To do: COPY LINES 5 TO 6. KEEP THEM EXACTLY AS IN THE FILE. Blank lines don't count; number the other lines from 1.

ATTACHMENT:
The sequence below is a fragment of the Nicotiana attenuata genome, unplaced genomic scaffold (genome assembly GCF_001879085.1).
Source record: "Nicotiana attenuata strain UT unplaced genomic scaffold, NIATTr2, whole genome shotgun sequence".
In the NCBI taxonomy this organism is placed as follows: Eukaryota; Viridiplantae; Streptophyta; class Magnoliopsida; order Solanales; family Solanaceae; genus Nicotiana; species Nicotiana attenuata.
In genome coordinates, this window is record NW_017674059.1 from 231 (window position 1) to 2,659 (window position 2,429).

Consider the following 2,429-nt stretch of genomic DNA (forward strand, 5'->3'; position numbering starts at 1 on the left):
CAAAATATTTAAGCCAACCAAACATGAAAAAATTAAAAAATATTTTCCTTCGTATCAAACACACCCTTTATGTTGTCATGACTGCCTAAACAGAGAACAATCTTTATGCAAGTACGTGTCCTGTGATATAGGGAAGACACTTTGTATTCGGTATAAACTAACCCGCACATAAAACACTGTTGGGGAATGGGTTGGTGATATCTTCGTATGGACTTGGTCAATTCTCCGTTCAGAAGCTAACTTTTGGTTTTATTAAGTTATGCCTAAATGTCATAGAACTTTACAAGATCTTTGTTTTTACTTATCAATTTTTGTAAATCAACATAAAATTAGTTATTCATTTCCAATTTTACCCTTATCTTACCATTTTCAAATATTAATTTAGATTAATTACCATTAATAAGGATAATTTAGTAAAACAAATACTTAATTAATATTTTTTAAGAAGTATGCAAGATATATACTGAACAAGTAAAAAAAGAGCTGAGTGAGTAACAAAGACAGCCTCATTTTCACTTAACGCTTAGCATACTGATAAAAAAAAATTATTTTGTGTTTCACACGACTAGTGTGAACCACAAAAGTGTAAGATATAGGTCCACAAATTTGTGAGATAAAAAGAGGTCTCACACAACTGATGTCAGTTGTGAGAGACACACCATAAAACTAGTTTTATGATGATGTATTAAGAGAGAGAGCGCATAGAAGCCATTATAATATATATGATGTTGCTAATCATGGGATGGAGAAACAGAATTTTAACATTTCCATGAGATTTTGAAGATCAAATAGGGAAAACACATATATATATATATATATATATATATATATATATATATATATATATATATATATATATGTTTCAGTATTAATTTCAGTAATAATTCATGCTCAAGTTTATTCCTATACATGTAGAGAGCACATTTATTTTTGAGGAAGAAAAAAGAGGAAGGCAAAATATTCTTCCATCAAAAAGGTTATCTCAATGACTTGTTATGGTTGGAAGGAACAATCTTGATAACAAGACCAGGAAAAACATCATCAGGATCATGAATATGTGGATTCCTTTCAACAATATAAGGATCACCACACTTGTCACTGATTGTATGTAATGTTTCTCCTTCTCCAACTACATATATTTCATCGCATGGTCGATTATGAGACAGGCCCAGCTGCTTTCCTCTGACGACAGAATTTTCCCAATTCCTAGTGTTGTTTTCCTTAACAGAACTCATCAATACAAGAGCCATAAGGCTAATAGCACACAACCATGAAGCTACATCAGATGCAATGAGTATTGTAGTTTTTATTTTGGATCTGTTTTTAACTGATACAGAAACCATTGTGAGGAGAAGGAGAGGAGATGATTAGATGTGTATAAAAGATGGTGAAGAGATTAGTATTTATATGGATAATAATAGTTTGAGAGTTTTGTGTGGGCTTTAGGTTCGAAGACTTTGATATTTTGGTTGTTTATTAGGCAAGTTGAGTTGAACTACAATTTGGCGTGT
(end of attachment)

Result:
Consider the following 2,429-nt stretch of genomic DNA (forward strand, 5'->3'; position numbering starts at 1 on the left):
CAAAATATTTAAGCCAACCAAACATGAAAAAATTAAAAAATATTTTCCTTCGTATCAAACACACCCTTTATGTTGTCATGACTGCCTAAACAGAGAACAATCTTTATGCAAGTACGTGTCCTGTGATATAGGGAAGACACTTTGTATTCGGTATAAACTAACCCGCACATAAAACACTGTTGGGGAATGGGTTGGTGATATCTTCGTATGGACTTGGTCAATTCTCCGTTCAGAAGCTAACTTTTGGTTTTATTAAGTTATGCCTAAATGTCATAGAACTTTACAAGATCTTTGTTTTTACTTATCAATTTTTGTAAATCAACATAAAATTAGTTATTCATTTCCAATTTTACCCTTATCTTACCATTTTCAAATATTAATTTAGATTAATTACCATTAATAAGGATAATTTAGTAAAACAAATACTTAATTAATATTTTTTAAGAAGTATGCAAGATATATACTGAACAAGTAAAAAAAGAGCTGAGTGAGTAACAAAGACAGCCTCATTTTCACTTAACGCTTAGCATACTGATAAAAAAAAATTATTTTGTGTTTCACACGACTAGTGTGAACCACAAAAGTGTAAGATATAGGTCCACAAATTTGTGAGATAAAAAGAGGTCTCACACAACTGATGTCAGTTGTGAGAGACACACCATAAAACTAGTTTTATGATGATGTATTAAGAGAGAGAGCGCATAGAAGCCATTATAATATATATGATGTTGCTAATCATGGGATGGAGAAACAGAATTTTAACATTTCCATGAGATTTTGAAGATCAAATAGGGAAAACACATATATATATATATATATATATATATATATATATATATATATATATATATATATATATGTTTCAGTATTAATTTCAGTAATAATTCATGCTCAAGTTTATTCCTATACATGTAGAGAGCACATTTATTTTTGAGGAAGAAAAAAGAGGAAGGCAAAATATTCTTCCATCAAAAAGGTTATCTCAATGACTTGTTATGGTTGGAAGGAACAATCTTGATAACAAGACCAGGAAAAACATCATCAGGATCATGAATATGTGGATTCCTTTCAACAATATAAGGATCACCACACTTGTCACTGATTGTATGTAATGTTTCTCCTTCTCCAACTACATATATTTCATCGCATGGTCGATTATGAGACAGGCCCAGCTGCTTTCCTCTGACGACAGAATTTTCCCAATTCCTAGTGTTGTTTTCCTTAACAGAACTCATCAATACAAGAGCCATAAGGCTAATAGCACACAACCATGAAGCTACATCAGATGCAATGAGTATTGTAGTTTTTATTTTGGATCTGTTTTTAACTGATACAGAAACCATTGTGAGGAGAAGGAGAGGAGATGATTAGATGTGTATAAAAGATGGTGAAGAGATTAGTATTTATATGGATAATAATAGTTTGAGAGTTTTGTGTGGGCTTTAGGTTCGAAGACTTTGATATTTTGGTTGTTTATTAGGCAAGTTGAGTTGAACTACAATTTGGCGTGT